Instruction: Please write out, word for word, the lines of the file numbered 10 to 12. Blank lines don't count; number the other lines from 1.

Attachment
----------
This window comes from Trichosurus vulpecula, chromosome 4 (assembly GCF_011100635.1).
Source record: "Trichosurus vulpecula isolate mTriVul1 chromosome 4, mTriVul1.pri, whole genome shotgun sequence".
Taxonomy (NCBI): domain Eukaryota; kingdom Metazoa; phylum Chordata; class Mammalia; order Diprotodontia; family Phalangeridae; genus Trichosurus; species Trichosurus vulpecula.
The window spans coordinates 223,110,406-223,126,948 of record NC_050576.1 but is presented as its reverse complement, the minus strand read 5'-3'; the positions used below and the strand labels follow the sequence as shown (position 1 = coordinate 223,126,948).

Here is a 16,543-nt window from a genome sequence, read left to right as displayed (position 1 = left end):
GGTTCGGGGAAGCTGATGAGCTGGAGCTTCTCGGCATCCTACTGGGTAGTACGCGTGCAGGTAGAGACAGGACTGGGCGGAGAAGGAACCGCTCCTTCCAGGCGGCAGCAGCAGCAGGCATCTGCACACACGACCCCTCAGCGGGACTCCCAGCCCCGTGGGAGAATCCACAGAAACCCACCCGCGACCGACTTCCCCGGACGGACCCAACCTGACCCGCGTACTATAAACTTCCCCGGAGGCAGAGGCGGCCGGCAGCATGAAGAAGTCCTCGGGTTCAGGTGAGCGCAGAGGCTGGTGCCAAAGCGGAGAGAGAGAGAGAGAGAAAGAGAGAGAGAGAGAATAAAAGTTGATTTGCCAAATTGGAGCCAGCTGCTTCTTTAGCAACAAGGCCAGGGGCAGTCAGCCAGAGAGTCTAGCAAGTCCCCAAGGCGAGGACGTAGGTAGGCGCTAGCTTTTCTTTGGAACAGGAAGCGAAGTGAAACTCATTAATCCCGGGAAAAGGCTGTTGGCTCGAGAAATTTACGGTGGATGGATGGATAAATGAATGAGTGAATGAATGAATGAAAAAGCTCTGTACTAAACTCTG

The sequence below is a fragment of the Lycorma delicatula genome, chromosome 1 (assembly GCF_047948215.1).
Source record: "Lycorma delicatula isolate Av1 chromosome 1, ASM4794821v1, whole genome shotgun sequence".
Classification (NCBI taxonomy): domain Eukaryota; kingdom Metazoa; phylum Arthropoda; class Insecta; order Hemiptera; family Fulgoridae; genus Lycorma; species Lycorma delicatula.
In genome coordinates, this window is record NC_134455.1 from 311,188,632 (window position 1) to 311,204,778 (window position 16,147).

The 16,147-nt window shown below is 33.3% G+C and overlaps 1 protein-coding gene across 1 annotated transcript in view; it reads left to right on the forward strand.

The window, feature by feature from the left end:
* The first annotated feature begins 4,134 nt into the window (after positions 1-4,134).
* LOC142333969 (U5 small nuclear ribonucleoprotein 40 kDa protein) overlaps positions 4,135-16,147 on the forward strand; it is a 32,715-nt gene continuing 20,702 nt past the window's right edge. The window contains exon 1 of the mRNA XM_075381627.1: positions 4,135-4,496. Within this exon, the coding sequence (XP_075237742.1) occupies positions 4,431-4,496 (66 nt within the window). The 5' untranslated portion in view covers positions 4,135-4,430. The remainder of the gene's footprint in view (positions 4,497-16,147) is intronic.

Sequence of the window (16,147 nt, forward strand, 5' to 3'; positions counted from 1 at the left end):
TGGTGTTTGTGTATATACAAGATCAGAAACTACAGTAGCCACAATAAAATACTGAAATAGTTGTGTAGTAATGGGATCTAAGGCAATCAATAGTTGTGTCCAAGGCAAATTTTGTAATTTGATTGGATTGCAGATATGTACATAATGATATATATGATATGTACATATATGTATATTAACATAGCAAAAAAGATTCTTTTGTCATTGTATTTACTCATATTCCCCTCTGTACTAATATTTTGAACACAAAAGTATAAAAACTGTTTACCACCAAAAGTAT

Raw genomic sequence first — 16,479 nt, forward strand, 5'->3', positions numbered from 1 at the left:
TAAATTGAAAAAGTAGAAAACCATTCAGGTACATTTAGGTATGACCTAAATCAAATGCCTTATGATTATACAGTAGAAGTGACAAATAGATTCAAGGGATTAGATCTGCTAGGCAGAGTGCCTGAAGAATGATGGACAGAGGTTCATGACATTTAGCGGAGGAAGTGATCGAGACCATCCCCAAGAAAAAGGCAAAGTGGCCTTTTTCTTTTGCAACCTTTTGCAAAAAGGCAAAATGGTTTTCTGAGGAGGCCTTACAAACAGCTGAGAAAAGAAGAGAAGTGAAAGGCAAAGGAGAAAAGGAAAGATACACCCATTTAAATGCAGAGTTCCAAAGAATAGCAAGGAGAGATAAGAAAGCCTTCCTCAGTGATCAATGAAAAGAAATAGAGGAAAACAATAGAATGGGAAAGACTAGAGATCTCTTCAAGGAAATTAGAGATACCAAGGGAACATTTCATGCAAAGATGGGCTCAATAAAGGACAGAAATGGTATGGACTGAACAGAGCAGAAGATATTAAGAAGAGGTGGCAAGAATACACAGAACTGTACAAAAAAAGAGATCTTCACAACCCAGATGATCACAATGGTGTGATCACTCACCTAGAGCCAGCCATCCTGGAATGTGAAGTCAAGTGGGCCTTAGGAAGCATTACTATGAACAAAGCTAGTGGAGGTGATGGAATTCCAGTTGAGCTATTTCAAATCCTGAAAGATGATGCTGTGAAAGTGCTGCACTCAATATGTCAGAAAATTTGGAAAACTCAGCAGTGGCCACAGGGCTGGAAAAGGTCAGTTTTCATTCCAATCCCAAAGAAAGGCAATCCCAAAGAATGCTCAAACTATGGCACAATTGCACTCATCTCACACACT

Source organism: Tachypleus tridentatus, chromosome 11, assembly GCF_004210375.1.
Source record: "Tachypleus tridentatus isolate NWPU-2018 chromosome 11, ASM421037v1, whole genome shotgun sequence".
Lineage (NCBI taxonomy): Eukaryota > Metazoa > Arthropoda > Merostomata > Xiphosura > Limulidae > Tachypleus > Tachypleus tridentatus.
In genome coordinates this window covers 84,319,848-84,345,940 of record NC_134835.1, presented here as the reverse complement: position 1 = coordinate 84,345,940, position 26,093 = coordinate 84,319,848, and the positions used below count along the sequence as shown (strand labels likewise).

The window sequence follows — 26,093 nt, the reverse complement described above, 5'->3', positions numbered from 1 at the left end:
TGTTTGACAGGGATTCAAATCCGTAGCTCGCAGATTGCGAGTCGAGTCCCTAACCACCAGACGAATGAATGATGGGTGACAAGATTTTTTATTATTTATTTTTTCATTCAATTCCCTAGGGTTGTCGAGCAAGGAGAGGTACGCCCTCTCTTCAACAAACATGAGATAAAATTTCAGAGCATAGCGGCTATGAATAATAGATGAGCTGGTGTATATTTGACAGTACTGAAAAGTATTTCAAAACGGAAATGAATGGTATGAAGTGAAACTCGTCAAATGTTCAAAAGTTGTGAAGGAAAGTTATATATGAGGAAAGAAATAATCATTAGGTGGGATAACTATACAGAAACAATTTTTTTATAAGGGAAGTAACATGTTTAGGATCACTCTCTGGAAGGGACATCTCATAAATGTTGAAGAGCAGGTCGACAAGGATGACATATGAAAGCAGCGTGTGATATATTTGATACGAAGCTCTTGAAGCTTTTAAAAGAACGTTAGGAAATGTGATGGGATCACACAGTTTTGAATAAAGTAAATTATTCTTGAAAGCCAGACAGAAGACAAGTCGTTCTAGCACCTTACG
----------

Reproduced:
In genome coordinates, this window is record NC_134455.1 from 311,188,632 (window position 1) to 311,204,778 (window position 16,147).

The 16,147-nt window shown below is 33.3% G+C and overlaps 1 protein-coding gene across 1 annotated transcript in view; it reads left to right on the forward strand.

The window, feature by feature from the left end: